DVDs should be over by now. Jason Ropell, vice-president of content for Netflix, says it’s “incontrovertible” that the future of video consumption will be Internet streaming on demand. So why is it that some of the biggest players in home video today are DVD rental kiosks like Redbox, the U.S. rental giant, or Movie Magic and zip.ca, whose machines rent out DVDs to people in supermarkets and drugstores across Canada? Redbox alone has close to 30 million active customers using its DVD service.
The collapse of DVDs was real enough when it came to buying those little discs. The DVD boom of the last decade when, Ropell says, “you’d walk into people’s houses and they’d have a whole bookshelf filled with DVDs with the spines out, like books,” ended long ago. Brahm Eiley, from the media consulting company Convergence Consulting, says sales have been in decline since 2006.
But just because people don’t want to buy DVDs doesn’t mean they don’t want them. When Netflix tried to spin off its U.S. DVD rental business into a separate subscription service, Qwikster, it was hit with so many customer complaints that it had to back down. Even Ropell admits that some customers just don’t want to give up on the physical disc: “There are people who say, ‘I just like seeing the DVD show up in the mail.’ That’s not a logic-driven preference.” Redbox has discovered that if you put DVD rentals in easy-to-reach places and charge a low price for them ($1 per rental in the U.S.), people will keep on renting them and bringing them back. According to a report in the Los Angeles Times Redbox boasts that its kiosks are a five-minute drive or less from 68 per cent of Americans, and it seems that many people still find a five-minute drive more convenient than loading up a movie online.
One reason DVD isn’t dying out yet is that there are still things you can get on DVD that you can’t find in streaming. Because DVDs are physical media, they’re governed by first-sale doctrine, a more than century-old rule allowing almost anything to be rented out. The same rules don’t apply to streaming, and so Netflix’s streaming deals are famously narrower than the DVD selection it originally provided in the U.S. “The streaming service will never have the selection the DVD service has,” says Joris Evers, Netflix’s director of communications, “because of the licensing and the different worlds around it.”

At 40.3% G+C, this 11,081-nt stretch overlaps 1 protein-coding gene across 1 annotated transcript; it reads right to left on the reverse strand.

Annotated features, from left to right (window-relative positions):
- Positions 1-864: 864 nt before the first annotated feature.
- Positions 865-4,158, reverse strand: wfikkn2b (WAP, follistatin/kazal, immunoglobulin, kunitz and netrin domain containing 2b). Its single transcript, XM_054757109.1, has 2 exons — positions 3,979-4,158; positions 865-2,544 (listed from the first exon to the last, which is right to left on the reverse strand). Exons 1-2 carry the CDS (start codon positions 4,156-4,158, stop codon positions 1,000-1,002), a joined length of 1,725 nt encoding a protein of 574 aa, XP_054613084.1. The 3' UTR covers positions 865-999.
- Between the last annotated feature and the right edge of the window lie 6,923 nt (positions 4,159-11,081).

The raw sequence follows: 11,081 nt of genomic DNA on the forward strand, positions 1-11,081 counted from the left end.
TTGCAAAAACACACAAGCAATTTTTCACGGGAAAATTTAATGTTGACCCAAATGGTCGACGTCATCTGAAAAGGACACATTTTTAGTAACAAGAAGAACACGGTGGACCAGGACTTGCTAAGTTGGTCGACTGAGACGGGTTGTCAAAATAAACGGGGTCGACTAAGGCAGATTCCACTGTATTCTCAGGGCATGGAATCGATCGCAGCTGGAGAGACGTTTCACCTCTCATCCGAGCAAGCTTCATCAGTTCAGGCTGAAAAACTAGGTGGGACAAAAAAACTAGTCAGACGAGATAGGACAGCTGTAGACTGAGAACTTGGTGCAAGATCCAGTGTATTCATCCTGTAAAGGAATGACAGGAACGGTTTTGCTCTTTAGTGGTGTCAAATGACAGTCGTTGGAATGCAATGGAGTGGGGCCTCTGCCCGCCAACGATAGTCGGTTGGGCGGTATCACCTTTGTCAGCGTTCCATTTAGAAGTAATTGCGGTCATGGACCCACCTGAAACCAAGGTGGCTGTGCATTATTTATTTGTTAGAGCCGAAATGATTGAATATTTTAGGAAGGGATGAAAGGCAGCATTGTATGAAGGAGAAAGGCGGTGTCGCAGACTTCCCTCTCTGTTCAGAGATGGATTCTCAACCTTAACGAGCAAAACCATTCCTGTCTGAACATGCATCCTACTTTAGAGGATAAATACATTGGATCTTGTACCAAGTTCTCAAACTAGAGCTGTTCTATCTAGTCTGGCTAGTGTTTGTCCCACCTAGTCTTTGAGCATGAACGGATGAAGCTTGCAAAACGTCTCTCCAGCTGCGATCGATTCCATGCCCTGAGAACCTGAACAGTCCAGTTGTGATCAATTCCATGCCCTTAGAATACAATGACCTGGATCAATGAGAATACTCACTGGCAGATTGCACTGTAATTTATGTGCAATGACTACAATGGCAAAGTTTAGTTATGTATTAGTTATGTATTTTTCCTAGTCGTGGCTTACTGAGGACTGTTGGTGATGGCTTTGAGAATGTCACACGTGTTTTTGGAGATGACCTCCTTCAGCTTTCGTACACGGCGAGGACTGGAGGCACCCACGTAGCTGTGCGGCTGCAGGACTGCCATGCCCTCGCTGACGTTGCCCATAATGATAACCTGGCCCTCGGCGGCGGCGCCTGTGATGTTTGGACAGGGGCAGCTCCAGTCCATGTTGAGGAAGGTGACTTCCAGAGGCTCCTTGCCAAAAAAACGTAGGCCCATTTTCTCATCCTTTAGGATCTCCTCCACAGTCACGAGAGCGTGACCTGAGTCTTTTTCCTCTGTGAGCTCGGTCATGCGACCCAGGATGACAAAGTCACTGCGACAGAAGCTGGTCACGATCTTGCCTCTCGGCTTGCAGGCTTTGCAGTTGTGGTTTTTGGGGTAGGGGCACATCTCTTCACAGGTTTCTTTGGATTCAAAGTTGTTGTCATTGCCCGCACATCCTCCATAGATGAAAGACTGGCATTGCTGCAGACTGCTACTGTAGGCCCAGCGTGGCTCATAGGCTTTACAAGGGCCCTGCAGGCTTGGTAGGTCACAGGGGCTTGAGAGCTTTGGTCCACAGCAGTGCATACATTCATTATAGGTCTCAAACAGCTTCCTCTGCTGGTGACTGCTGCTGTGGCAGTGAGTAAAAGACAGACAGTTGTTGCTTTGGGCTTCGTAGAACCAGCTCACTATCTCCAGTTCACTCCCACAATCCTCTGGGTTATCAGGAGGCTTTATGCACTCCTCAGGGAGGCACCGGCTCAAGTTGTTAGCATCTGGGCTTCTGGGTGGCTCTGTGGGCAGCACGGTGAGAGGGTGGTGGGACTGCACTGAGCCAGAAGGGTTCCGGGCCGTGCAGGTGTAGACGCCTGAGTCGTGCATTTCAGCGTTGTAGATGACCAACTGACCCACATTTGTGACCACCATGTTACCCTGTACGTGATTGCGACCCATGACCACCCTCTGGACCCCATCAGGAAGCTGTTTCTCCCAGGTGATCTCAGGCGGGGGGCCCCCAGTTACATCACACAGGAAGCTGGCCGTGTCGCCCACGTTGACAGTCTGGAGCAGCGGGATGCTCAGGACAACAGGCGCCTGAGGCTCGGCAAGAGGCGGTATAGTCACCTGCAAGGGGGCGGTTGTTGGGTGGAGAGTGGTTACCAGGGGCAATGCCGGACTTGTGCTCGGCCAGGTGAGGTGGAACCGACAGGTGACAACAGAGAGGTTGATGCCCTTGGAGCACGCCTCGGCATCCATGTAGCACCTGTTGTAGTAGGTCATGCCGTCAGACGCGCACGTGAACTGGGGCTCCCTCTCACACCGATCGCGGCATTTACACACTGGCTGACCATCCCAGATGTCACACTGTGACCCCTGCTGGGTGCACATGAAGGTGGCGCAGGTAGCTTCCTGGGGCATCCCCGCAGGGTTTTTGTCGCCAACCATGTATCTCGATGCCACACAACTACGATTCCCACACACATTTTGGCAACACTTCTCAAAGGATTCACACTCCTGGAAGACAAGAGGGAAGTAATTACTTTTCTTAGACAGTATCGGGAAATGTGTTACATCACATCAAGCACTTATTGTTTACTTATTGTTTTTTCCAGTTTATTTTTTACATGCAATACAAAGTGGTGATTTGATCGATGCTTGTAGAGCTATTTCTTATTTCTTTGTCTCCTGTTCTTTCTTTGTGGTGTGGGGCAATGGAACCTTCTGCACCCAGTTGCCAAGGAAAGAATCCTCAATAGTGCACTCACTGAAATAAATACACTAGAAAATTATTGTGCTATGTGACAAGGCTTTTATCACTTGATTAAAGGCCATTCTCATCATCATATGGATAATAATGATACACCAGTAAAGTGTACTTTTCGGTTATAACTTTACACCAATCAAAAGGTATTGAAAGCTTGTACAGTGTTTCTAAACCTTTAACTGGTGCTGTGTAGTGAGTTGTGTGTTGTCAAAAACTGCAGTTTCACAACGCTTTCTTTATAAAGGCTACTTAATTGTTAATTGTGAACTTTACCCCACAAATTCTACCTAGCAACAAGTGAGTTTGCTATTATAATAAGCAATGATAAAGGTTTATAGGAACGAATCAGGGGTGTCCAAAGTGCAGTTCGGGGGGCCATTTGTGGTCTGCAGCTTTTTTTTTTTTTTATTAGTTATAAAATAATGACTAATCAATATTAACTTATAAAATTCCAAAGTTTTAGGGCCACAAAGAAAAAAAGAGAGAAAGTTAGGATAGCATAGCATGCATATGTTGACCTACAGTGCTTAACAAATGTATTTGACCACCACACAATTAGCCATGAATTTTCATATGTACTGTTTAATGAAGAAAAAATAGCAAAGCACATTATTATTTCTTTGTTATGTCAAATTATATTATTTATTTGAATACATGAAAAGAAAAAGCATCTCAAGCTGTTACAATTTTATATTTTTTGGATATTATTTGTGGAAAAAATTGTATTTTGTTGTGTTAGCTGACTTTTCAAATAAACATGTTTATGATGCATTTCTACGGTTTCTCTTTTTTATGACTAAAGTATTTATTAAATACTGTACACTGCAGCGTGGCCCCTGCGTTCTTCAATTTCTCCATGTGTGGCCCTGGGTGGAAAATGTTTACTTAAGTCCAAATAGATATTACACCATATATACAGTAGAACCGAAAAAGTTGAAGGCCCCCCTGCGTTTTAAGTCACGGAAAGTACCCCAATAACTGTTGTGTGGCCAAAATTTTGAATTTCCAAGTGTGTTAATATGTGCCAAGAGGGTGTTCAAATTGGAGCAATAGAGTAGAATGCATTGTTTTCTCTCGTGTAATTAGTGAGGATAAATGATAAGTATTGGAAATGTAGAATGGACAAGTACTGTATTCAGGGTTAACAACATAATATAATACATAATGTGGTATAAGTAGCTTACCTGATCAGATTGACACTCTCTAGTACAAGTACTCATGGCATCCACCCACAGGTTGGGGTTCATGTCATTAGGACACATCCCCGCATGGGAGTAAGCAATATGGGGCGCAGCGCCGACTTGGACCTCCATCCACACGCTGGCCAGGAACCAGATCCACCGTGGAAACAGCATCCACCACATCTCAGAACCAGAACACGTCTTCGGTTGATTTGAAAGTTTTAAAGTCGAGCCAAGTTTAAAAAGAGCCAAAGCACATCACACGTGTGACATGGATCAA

Until those licensing issues are worked out, companies may still need to find some kind of balance between digital and physical rentals. That could be Redbox’s plan. This February, the company partnered with the U.S. telecommunications giant Verizon to create an online streaming service to complement its DVD business. Analyst Ralph Schackart told Home Media magazine that the partnership would likely “combine elements of physical and digital services.”
What we won’t be getting from these partnerships, though, is the depth and breadth of selection we got in the previous decade. Redbox is mostly about the biggest recent studio releases, usually offered with few or no extra features, and so are the services that already exist in Canada. “Good luck finding anything either made before four years ago, unrated, or a little bit daring,” wrote Blake Williams at BlogTO when evaluating Movie Magic. The DVD boom was an era of abundance; Redbox and its competitors have created a movie rental service for an age that is comfortable with scarcity.
Of course, all of this could change with the elephant in the tech room, Apple. The company’s iPad became so dominant in the publishing world that the U.S. Department of Justice recently sued them for “restraining retail price competition in the sale of e-books.” When Apple comes out with its planned television set, movie studios might have to adjust their release windows and deals to suit Apple, and that could make the purchase of movies—just like the purchase of e-books—a more popular option.
For now, though, it seems that whether the future belongs to physical discs, streaming, or some combination of the two, it’s going to be more about renting than owning. Ropell, for one, doesn’t think the transition will be so hard to make: when he lived in Toronto, he thought going to places like Sam the Record Man “was so much a part of the experience of purchasing music. I thought that would be very difficult to break. But I can’t remember the last time I bought music.”